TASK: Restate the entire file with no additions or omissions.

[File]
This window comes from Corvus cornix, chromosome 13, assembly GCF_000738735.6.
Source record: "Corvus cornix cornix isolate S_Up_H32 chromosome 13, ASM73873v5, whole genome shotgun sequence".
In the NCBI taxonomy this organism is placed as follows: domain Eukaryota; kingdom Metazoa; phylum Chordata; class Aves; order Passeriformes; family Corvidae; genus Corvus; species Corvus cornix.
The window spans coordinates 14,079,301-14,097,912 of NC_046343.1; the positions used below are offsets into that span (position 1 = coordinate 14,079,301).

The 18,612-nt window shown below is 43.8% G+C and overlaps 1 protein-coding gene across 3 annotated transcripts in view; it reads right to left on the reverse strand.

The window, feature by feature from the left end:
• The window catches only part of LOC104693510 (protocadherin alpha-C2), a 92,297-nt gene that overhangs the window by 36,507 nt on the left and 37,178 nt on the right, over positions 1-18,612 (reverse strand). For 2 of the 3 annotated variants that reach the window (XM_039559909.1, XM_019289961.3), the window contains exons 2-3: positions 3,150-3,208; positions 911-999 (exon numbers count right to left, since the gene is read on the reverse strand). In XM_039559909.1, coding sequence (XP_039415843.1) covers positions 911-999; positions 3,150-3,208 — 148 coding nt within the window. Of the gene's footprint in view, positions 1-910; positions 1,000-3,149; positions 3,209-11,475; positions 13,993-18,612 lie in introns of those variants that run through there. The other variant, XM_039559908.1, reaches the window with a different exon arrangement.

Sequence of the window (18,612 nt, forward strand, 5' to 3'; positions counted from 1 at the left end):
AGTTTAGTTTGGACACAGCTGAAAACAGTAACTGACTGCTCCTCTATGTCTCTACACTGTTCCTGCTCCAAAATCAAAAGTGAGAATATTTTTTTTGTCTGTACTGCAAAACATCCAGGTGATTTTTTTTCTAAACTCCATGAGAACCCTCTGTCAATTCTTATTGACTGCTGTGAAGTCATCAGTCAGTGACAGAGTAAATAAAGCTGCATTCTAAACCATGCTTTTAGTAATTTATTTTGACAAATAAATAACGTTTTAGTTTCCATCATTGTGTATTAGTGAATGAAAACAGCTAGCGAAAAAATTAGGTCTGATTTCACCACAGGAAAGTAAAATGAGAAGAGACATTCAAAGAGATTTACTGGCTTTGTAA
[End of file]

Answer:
This window comes from Corvus cornix, chromosome 13, assembly GCF_000738735.6.
Source record: "Corvus cornix cornix isolate S_Up_H32 chromosome 13, ASM73873v5, whole genome shotgun sequence".
In the NCBI taxonomy this organism is placed as follows: domain Eukaryota; kingdom Metazoa; phylum Chordata; class Aves; order Passeriformes; family Corvidae; genus Corvus; species Corvus cornix.
The window spans coordinates 14,079,301-14,097,912 of NC_046343.1; the positions used below are offsets into that span (position 1 = coordinate 14,079,301).

The 18,612-nt window shown below is 43.8% G+C and overlaps 1 protein-coding gene across 3 annotated transcripts in view; it reads right to left on the reverse strand.

The window, feature by feature from the left end:
• The window catches only part of LOC104693510 (protocadherin alpha-C2), a 92,297-nt gene that overhangs the window by 36,507 nt on the left and 37,178 nt on the right, over positions 1-18,612 (reverse strand). For 2 of the 3 annotated variants that reach the window (XM_039559909.1, XM_019289961.3), the window contains exons 2-3: positions 3,150-3,208; positions 911-999 (exon numbers count right to left, since the gene is read on the reverse strand). In XM_039559909.1, coding sequence (XP_039415843.1) covers positions 911-999; positions 3,150-3,208 — 148 coding nt within the window. Of the gene's footprint in view, positions 1-910; positions 1,000-3,149; positions 3,209-11,475; positions 13,993-18,612 lie in introns of those variants that run through there. The other variant, XM_039559908.1, reaches the window with a different exon arrangement.

Sequence of the window (18,612 nt, forward strand, 5' to 3'; positions counted from 1 at the left end):
AGTTTAGTTTGGACACAGCTGAAAACAGTAACTGACTGCTCCTCTATGTCTCTACACTGTTCCTGCTCCAAAATCAAAAGTGAGAATATTTTTTTTGTCTGTACTGCAAAACATCCAGGTGATTTTTTTTCTAAACTCCATGAGAACCCTCTGTCAATTCTTATTGACTGCTGTGAAGTCATCAGTCAGTGACAGAGTAAATAAAGCTGCATTCTAAACCATGCTTTTAGTAATTTATTTTGACAAATAAATAACGTTTTAGTTTCCATCATTGTGTATTAGTGAATGAAAACAGCTAGCGAAAAAATTAGGTCTGATTTCACCACAGGAAAGTAAAATGAGAAGAGACATTCAAAGAGATTTACTGGCTTTGTAA